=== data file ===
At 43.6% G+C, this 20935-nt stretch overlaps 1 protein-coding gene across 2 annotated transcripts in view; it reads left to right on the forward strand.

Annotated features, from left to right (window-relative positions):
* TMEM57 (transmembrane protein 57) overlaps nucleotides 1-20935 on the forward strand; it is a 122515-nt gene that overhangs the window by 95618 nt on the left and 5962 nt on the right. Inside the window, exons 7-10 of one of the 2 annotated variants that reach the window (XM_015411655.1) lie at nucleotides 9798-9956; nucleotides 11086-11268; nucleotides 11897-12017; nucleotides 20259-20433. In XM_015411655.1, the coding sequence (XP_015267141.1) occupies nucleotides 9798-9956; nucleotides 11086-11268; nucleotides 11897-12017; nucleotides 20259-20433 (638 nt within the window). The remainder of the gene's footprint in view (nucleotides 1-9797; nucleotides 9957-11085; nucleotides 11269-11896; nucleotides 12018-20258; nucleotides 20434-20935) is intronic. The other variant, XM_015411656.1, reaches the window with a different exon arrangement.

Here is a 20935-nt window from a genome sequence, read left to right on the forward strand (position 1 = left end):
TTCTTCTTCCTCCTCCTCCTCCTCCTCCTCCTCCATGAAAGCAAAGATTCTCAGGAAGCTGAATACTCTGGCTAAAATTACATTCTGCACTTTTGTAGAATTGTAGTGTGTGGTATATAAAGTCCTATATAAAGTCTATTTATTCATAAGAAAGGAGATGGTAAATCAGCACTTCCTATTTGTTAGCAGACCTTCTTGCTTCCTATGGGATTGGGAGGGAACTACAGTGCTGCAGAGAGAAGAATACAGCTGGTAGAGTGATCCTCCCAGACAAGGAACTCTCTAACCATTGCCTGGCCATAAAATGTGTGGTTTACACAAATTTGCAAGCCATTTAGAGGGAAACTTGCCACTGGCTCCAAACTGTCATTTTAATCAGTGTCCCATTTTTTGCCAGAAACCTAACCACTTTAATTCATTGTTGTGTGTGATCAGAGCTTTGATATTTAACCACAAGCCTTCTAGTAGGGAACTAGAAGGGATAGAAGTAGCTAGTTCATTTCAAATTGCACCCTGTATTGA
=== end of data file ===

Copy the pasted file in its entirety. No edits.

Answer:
At 43.6% G+C, this 20935-nt stretch overlaps 1 protein-coding gene across 2 annotated transcripts in view; it reads left to right on the forward strand.

Annotated features, from left to right (window-relative positions):
* TMEM57 (transmembrane protein 57) overlaps nucleotides 1-20935 on the forward strand; it is a 122515-nt gene that overhangs the window by 95618 nt on the left and 5962 nt on the right. Inside the window, exons 7-10 of one of the 2 annotated variants that reach the window (XM_015411655.1) lie at nucleotides 9798-9956; nucleotides 11086-11268; nucleotides 11897-12017; nucleotides 20259-20433. In XM_015411655.1, the coding sequence (XP_015267141.1) occupies nucleotides 9798-9956; nucleotides 11086-11268; nucleotides 11897-12017; nucleotides 20259-20433 (638 nt within the window). The remainder of the gene's footprint in view (nucleotides 1-9797; nucleotides 9957-11085; nucleotides 11269-11896; nucleotides 12018-20258; nucleotides 20434-20935) is intronic. The other variant, XM_015411656.1, reaches the window with a different exon arrangement.

Here is a 20935-nt window from a genome sequence, read left to right on the forward strand (position 1 = left end):
TTCTTCTTCCTCCTCCTCCTCCTCCTCCTCCTCCATGAAAGCAAAGATTCTCAGGAAGCTGAATACTCTGGCTAAAATTACATTCTGCACTTTTGTAGAATTGTAGTGTGTGGTATATAAAGTCCTATATAAAGTCTATTTATTCATAAGAAAGGAGATGGTAAATCAGCACTTCCTATTTGTTAGCAGACCTTCTTGCTTCCTATGGGATTGGGAGGGAACTACAGTGCTGCAGAGAGAAGAATACAGCTGGTAGAGTGATCCTCCCAGACAAGGAACTCTCTAACCATTGCCTGGCCATAAAATGTGTGGTTTACACAAATTTGCAAGCCATTTAGAGGGAAACTTGCCACTGGCTCCAAACTGTCATTTTAATCAGTGTCCCATTTTTTGCCAGAAACCTAACCACTTTAATTCATTGTTGTGTGTGATCAGAGCTTTGATATTTAACCACAAGCCTTCTAGTAGGGAACTAGAAGGGATAGAAGTAGCTAGTTCATTTCAAATTGCACCCTGTATTGA